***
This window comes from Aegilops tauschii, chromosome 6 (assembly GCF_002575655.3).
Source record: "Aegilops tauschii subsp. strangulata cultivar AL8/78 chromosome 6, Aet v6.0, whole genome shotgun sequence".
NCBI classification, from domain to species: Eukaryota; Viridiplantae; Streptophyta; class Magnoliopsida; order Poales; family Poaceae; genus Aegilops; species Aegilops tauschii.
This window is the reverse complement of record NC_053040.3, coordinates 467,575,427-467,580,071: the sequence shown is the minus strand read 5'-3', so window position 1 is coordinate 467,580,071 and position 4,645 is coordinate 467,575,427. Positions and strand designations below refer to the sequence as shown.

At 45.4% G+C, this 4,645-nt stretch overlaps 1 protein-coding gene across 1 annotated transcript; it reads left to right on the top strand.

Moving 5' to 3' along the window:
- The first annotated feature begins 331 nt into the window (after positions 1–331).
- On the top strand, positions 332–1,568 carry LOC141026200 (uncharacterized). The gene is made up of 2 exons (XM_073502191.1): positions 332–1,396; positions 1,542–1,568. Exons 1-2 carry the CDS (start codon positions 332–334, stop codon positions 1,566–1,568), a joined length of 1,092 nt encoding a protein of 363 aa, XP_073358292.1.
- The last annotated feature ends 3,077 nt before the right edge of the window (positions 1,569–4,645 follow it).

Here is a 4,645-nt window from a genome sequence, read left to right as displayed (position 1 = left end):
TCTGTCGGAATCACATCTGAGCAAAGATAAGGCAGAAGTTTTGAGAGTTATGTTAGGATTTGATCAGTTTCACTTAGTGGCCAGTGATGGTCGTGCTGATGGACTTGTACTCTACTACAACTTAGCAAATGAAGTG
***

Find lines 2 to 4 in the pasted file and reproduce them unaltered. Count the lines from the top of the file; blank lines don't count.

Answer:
Source record: "Aegilops tauschii subsp. strangulata cultivar AL8/78 chromosome 6, Aet v6.0, whole genome shotgun sequence".
NCBI classification, from domain to species: Eukaryota; Viridiplantae; Streptophyta; class Magnoliopsida; order Poales; family Poaceae; genus Aegilops; species Aegilops tauschii.
This window is the reverse complement of record NC_053040.3, coordinates 467,575,427-467,580,071: the sequence shown is the minus strand read 5'-3', so window position 1 is coordinate 467,580,071 and position 4,645 is coordinate 467,575,427. Positions and strand designations below refer to the sequence as shown.